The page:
On July 18, Detroit became the largest city to declare bankruptcy in American history. Given the perpetual decline in its manufacturing jobs, population, and tax revenues, the announcement was hardly shocking. But it was an ominous harbinger for other cash-strapped cities with large unfunded public sector pension and healthcare liabilities, or legacy costs. The euphemism of ‘legacy costs’ will be heard more and more in the coming weeks, as municipal and state legislators try to shift the conversation from one of human sacrifice to one of sound business judgment.
Many decry the bad governance of Detroit and delight in its demise, but malfeasance and stupidity are not exclusive to the Motor City… The American retirement paradigm of the defined-benefit pension is a Ponzi scheme. In order to hold down wage increases, both politicians and business leaders have historically opted to make unrealistic long-term promises, preferring to delay present pain to future generations. The existence of government is guaranteed; the existence of a particular corporation is not. The corporate world has largely transitioned to 401k plans as a result of federal regulation created in the wake of major corporate bankruptcies, but the public sector was not subject to the same.
The looming time-bombs of unfunded and under-funded pension liabilities threaten to shred the very fabric of American society. Detroit should spur a frank discussion on American values… Will we take the painful steps necessary to fundamentally change our funding of retirement? Is it okay to sell off public assets at pennies on the dollar to satisfy bondholders, while reneging on promises made to pensioners? Will we allow our government to continue to favor Wall Street at the expense of Main Street?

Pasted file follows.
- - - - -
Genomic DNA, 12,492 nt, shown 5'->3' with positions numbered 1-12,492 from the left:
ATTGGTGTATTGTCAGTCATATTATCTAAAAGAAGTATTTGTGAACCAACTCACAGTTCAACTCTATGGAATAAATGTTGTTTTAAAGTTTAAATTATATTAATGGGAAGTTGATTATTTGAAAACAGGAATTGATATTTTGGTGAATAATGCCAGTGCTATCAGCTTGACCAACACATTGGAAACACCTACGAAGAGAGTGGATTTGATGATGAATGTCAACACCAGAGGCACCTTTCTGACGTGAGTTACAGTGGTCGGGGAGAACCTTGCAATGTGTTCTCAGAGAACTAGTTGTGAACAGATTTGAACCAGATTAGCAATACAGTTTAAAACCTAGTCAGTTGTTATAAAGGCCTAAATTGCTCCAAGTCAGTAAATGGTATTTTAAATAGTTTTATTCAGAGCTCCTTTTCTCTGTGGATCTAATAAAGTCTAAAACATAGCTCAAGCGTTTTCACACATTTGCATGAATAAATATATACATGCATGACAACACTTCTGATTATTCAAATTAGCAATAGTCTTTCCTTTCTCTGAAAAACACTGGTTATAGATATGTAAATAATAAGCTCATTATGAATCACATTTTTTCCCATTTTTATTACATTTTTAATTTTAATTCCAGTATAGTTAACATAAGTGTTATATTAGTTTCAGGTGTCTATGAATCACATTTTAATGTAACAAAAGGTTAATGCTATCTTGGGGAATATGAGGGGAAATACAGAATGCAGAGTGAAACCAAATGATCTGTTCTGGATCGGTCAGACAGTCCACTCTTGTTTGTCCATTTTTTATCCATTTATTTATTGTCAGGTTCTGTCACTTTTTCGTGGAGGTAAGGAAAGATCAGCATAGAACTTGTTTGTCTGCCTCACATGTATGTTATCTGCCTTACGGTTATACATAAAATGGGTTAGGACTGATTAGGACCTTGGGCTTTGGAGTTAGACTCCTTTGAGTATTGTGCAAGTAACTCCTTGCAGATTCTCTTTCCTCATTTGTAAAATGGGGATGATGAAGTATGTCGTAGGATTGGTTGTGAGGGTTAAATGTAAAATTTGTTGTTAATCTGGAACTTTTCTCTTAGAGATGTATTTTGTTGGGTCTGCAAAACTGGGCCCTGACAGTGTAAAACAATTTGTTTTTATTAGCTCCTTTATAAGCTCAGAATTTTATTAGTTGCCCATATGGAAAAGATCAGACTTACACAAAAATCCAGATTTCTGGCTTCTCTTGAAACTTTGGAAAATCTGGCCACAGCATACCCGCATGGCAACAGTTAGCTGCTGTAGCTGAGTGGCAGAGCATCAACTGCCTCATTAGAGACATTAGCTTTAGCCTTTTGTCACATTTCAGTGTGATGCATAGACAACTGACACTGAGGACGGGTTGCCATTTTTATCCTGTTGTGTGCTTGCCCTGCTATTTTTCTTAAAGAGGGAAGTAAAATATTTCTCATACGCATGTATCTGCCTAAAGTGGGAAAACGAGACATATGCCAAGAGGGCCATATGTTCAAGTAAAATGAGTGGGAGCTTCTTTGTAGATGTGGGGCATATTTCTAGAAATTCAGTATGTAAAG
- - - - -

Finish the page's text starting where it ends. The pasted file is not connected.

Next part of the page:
It is inconceivable that Republicans and Democrats will magically unite to come to Detroit’s rescue. More realistic is that Mitt Romney, Michigan’s golden son, will come riding in on a white horse to save the day. There will be plenty of altruism on display, and sweetheart deals–or rather sweetheart steals– behind-the-scenes. The city will become a land grab, a plutocratic Homestead Act for the modern age. Don’t believe the canard that Detroit is dead… Detroit is the wet dream of Wall Street, the canary in our economic coal mine, the true legacy cost of our greed is good ethos.
On Friday, July 5, Tea Party Congressman David Schweikert (R-AZ 6) said of John McCain, “I love John, but he hasn’t found a conflict he doesn’t think we should arm or bomb.” The comment was made backstage at the FreedomWorks’ Free the People event in Salt Lake City in a conversation about Egypt and Syria between Schweikert, Sen. Mike Lee (R-UT), and FreedomWorks’ president, Matt Kibbe. The two Arizona legislators have a bit of a history—according to Schweikert, when McCain made statements about “Tea Party hobbits” who voted against the sequester, the senator was referring to him.
The Free the People event was part of a three-day July Fourth celebration organized by the Tea Party group FreedomWorks, and Glenn Beck’s Mercury One Radio Arts and Mercury One charity. The centerpiece of the Beck-stravaganza was ‘Man in the Moon,’ a stage spectacle combining the summer church revivalist tradition with political performance art.